I think the issue stems from his mode of operation over the years.  He is somebody who tells you things or repeats stories or other items he has heard and thinks are important.  Sometimes that leads to interesting works.  His main claims to fame, the book Accidental Empires and the InfoWorld column from which he took his handle (though he was neither the first nor the last to use that name there) involved retelling the anecdotes of others.  And he has continued that with his blog, where he ranges from personal tales to the trials of IBM to the non-issue of “buffer bloat,” something that led him to endorse that useless LagBuster product. (I own one; it is snake oil except under very specific circumstances.)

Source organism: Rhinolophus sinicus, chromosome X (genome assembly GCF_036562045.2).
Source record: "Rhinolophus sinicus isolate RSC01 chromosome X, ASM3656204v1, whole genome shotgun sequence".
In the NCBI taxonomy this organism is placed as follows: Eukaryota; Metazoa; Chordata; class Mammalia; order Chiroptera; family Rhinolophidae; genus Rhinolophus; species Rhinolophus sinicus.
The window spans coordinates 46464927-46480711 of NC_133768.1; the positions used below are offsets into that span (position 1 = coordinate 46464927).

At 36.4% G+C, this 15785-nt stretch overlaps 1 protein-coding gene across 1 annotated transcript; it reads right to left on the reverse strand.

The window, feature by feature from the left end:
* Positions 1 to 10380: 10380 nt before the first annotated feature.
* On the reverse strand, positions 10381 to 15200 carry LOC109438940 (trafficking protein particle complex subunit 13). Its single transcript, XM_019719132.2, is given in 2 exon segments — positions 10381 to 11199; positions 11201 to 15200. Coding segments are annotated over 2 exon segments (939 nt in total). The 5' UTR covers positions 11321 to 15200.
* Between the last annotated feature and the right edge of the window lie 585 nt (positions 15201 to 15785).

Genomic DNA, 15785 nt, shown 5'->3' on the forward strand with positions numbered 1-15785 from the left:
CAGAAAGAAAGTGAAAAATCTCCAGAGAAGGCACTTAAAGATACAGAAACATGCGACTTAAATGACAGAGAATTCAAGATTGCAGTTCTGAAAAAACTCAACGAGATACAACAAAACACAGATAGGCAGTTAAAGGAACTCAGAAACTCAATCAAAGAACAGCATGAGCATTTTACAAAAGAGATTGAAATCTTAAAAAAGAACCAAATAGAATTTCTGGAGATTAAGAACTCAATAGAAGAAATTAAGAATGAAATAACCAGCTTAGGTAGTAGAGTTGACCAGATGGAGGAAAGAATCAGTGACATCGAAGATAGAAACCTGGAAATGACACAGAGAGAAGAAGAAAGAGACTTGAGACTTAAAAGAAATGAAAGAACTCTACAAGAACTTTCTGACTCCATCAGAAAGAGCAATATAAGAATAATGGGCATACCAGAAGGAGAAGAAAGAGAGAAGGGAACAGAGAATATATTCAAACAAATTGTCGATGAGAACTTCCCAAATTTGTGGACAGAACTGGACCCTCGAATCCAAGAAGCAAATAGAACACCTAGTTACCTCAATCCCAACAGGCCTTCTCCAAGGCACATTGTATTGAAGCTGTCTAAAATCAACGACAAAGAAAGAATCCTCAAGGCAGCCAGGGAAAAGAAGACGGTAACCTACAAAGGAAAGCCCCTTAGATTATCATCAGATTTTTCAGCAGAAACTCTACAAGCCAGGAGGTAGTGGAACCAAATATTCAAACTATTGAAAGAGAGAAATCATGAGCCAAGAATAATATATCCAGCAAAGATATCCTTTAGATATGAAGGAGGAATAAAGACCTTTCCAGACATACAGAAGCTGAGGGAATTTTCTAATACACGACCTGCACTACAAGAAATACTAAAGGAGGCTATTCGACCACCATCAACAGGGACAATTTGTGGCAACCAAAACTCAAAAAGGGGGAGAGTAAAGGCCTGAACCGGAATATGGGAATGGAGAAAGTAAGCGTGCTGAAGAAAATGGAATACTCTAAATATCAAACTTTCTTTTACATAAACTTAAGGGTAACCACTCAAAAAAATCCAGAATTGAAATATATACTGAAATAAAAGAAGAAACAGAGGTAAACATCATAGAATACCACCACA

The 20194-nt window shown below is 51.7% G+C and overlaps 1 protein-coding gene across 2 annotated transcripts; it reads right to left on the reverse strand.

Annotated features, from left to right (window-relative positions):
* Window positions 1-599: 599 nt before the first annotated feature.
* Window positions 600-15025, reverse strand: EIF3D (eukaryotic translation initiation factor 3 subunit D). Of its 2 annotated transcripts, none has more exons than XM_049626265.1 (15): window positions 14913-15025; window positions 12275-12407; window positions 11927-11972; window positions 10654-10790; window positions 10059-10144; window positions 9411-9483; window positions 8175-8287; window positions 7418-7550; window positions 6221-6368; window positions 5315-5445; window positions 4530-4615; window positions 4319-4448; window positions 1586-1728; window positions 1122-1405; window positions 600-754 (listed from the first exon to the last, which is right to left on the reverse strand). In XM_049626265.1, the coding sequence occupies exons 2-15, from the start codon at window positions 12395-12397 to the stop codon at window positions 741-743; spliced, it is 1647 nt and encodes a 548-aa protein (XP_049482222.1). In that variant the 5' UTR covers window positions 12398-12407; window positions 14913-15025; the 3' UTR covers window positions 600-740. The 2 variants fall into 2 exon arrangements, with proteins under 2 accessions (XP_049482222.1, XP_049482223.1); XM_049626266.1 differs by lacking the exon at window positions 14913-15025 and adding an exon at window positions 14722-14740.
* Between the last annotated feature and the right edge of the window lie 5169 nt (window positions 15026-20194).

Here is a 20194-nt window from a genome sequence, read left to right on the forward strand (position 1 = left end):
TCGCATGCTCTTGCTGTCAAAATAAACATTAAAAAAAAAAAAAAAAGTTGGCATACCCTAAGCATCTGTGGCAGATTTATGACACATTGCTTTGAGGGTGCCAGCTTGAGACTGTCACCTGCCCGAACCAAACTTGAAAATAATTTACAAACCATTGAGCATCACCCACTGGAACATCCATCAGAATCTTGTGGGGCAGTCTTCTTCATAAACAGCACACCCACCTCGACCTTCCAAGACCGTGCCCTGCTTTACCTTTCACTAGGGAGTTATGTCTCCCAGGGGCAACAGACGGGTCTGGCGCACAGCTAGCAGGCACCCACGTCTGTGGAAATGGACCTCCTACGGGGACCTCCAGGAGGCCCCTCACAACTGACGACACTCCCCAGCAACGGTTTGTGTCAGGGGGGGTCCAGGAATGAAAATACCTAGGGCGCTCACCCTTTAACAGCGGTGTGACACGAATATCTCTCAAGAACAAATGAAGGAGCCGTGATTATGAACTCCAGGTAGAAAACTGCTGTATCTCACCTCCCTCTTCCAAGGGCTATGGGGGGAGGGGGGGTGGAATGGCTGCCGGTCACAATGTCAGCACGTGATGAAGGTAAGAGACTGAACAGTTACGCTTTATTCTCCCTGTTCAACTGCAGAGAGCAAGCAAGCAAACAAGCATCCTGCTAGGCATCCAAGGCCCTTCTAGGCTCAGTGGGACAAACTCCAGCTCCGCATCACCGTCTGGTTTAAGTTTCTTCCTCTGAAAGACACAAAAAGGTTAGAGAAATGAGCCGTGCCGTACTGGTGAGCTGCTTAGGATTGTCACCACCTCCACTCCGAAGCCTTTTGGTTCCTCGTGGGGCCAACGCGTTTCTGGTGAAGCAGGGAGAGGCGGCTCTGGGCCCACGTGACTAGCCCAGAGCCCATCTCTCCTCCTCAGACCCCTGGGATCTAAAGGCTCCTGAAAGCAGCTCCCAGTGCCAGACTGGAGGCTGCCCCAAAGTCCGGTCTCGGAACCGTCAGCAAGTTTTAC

That has all been very much a one-way street of interaction with his audience.  He talks, we listen, and no discussion or interaction is welcome… unless you’re somebody in the industry and drop him an email directly.  But then, that is fodder for future posts to keep the cycle going.

Backers on Kickstarter expect interaction though, and that was something Cringely just wan’t going to give us.  Backing a project is a leap of faith.  The project can take the money and run and there is very little available by way of recourse.  Because of this, backers expect to be heard, and it wasn’t clear anybody was ever listening once the campaign closed.

So his post scolds people for being impatient about long delays and few updates and expects people to be grateful for even as much as he has done.  He ends up trying to make backers feel guilty by claiming that the average price paid was a mere $63 for something that cost him $99.